Archive for Friday, August 17, 2012

Heard on the Hill: Wescoe Beach renovations nearing completion; a clarified story behind Burt Hall’s nuclear reactor; Natural History Museum announces fall events

August 17, 2012


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Here's what Wescoe Beach looks like, as of Thursday. Think more benches, fewer concrete planters. Trees will be planted later.

Here's what Wescoe Beach looks like, as of Thursday. Think more benches, fewer concrete planters. Trees will be planted later.

Your daily dose of news, notes and links from around Kansas University.

• I stopped by the newly redone Wescoe Beach space Thursday and snapped a quick photo before the students completely overrun the space next week.

You can see the new benches and LED light poles that have been installed. Some trees are coming soon, I believe, to add some green to the sea of concrete.

You might recall the old space had large planters, but this adds more seating and light fixtures, too.

The University Daily Kansan reported in its big back-to-school issue that 10 electrical outlets are on the way, too, for students to charge phones, computers and the variety of other electronic gizmos they routinely haul around campus. The project cost $250,000, and was paid for using Student Senate funds, funds from the provost’s and chancellor’s office and money from KU’s Campus Safety Advisory Board.

• There are all kinds of spiffy new research spaces in the M2SEC Building on KU’s engineering campus (look for a story later), but I want to report that I did hear back on the question I posited yesterday about the reactor in Burt Hall, which is on the far western edge of the engineering campus at KU.

I’d heard that construction would be going around the old reactor space, and indeed it will.

The reactor itself is long gone (I’m not sure I made that quite clear in yesterday’s post), but the space in which it was housed — the big concrete part of Burt Hall that’s closest to the roadway — will remain standing.

The rest of Burt Hall will be torn down to accommodate the next major building for the School of Engineering.

As for the reactor, it was completely dismantled, decommissioned and removed, and the license with the Nuclear Regulatory Commission terminated in October 1993, says Michael Lemon, radiation safety officer for KU, though he did mention that Kansas State and Missouri both have active reactors today. KSU’s is used for research and Missouri’s is used for isotope production.

The space will be used for cooling the new building that will eventually occupy the space where the rest of Burt Hall is now.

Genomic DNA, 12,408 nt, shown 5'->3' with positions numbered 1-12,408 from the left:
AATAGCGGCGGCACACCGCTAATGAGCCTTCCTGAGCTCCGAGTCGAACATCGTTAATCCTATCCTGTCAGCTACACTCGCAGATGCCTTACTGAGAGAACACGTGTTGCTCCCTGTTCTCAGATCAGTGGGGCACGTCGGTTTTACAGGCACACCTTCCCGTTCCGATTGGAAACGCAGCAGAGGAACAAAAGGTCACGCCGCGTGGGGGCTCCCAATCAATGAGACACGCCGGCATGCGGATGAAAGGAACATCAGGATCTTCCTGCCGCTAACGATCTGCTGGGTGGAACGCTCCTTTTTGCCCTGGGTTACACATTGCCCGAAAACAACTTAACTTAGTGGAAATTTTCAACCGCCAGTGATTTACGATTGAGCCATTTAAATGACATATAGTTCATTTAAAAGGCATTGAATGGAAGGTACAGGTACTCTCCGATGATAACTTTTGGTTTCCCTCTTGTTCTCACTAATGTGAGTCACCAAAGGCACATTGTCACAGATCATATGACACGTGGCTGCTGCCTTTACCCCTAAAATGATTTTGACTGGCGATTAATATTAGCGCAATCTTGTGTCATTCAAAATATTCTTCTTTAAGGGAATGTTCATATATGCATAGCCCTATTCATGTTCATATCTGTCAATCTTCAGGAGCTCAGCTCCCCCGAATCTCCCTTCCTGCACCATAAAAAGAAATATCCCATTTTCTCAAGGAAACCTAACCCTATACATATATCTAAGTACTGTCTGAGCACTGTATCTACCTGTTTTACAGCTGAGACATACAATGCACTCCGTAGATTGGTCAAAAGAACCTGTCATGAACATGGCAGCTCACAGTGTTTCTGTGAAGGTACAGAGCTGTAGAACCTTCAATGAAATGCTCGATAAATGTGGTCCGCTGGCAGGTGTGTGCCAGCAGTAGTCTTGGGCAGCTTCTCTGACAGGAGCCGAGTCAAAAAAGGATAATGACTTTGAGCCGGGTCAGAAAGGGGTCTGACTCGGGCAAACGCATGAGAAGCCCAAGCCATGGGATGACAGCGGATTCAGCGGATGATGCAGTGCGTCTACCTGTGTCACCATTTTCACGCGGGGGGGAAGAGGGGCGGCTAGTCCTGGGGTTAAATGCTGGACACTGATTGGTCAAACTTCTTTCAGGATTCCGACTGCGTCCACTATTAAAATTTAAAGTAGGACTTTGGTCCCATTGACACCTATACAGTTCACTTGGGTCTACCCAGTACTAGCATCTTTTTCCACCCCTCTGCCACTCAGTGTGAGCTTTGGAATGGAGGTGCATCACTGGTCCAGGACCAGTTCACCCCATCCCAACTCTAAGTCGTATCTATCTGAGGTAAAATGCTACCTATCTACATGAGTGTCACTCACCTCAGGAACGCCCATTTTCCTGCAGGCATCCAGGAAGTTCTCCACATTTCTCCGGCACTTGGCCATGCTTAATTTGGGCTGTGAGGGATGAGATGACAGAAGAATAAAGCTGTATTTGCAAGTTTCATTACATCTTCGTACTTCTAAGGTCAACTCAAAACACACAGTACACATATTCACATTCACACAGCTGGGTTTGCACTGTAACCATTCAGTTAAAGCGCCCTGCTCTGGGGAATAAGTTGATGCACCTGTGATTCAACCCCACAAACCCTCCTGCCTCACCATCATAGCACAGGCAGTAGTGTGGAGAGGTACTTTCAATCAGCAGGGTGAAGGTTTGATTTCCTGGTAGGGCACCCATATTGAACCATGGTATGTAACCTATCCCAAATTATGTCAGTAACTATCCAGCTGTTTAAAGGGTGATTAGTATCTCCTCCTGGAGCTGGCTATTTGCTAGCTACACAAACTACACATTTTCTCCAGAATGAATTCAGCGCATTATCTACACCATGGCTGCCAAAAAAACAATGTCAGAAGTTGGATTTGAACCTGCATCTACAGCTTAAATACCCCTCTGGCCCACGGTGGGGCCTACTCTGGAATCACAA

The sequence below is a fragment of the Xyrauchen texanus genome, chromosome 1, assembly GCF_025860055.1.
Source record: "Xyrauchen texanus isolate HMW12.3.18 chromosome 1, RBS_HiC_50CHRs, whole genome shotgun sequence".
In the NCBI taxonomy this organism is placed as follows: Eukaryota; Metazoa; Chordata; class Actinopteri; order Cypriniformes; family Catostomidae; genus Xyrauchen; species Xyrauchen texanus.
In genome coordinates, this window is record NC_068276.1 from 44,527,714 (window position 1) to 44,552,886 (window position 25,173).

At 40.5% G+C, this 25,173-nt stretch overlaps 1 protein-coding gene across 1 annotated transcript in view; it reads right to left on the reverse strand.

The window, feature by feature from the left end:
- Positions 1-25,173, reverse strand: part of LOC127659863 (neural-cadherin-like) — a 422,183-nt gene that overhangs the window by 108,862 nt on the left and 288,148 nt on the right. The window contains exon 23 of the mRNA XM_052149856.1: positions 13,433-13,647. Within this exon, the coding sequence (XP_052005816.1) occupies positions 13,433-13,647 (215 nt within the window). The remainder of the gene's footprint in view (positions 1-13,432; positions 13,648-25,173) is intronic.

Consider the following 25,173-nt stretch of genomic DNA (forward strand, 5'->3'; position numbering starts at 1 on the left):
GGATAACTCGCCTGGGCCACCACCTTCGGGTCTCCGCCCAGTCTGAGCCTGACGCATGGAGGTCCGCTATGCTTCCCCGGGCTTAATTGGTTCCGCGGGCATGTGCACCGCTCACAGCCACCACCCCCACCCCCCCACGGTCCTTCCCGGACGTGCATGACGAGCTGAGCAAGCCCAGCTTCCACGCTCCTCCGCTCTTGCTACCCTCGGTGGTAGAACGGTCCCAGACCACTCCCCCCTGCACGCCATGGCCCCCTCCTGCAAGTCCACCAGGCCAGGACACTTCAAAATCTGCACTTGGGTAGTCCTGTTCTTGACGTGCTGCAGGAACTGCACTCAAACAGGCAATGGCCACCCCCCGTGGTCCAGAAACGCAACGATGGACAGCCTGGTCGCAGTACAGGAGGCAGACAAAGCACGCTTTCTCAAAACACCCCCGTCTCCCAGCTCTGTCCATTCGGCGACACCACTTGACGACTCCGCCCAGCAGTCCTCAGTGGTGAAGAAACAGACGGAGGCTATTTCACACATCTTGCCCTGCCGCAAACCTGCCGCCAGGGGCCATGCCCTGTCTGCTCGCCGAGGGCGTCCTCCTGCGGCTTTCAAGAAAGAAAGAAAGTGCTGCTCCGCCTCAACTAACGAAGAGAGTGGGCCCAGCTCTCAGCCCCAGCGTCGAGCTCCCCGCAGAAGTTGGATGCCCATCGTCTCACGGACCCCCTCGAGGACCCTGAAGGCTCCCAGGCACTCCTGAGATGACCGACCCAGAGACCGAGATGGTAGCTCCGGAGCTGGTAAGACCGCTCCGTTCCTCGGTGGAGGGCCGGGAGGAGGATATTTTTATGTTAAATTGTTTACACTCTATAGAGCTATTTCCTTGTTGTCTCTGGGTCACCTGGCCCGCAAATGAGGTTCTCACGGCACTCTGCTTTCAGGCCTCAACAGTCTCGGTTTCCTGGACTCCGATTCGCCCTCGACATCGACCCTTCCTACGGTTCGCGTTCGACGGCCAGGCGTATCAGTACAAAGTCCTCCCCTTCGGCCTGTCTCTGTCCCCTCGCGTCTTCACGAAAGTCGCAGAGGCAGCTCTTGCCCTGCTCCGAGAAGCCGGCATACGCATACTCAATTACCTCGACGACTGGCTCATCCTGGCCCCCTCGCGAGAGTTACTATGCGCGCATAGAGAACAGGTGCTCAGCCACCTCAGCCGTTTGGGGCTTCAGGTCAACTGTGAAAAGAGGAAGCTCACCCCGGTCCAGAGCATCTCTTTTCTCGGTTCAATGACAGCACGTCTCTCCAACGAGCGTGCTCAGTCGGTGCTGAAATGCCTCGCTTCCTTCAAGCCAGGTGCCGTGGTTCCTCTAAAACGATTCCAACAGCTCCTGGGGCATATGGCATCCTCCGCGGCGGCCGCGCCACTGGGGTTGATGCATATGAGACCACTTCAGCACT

• I spotted a good list of upcoming events at KU’s Natural History Museum, along with a notice that the museum would be extending its hours on Thursdays, when the museum will be open until 8 p.m.

I’ll let the museum events speak for themselves, but I will note the first of them (a behind-the-scenes herpetology tour) is set from 4 to 5 p.m. Aug. 26 in Dyche Hall, and pre-registration is required (along with a suggested contribution).

• If you’re a new student who’s just moving into KU today, then welcome. Let me be the first to tell you that the coolest thing you can possibly do as a student (really) is to send me a tip for Heard on the Hill at


blindrabbit 5 years, 7 months ago

In the 1960's I attended classes in the building that is now called Burt Hal; it l housed the nuclear reactor. At that time, the building housed two departments, Radiation Biophysics in the reactor buillding proper and Environmental Science and Engineering, and a concrete testing laboratory in the remainder. I was told that thr reactor core and containment was removed (don't know the year) and is now buried at a secure location 10 miles east of Lawrence on property KU owns near the old Sunflower Ammunition Plant near DeSoto. Always curious if the burial site is in fact there? I remember that the reactor caused some controversy on campus because of the on-going VietNam War, and concern by some on campus that military research was going there (it was not) based on what I knew. Security was enhanced during the summer of 1969 when some concern was expressed about "bombing" the building, like the Military Science Building, Summerfield Hall and the Main Union burn down. Having just returned from a couple of Navy tours in VietNam, I was conflicted about the war and the campus goings-on.Thank god that mess is over!

blindrabbit 5 years, 7 months ago

Don't you imagine that Wescoe will be/should have been demolished? What a waste of space and the design does not speak well for a University with a Architecture School and a Department of Architectural Engineering.

DillonBarnes 5 years, 7 months ago

Judging from the picture, it sure looks like a lot LESS seating than those planters provided. Also, 10 whole outlets? Surely that'll be enough for everyone.

d_prowess 5 years, 7 months ago

The picture doesn't really do it justice. There is definitely more seating than before.

Clovis Sangrail 5 years, 7 months ago

The rods were pulled out on January 28, 1986. I recall this clearly because I was there for the rod removal operation, and in the middle of it , we heard that Challenger had blown up.

The rods may have been removed in a couple or so batches. I cannot remember for sure.

Then they demolished the concrete reactor container. That thing was solid and took several controlled blasts to break it up so it could be hauled off.

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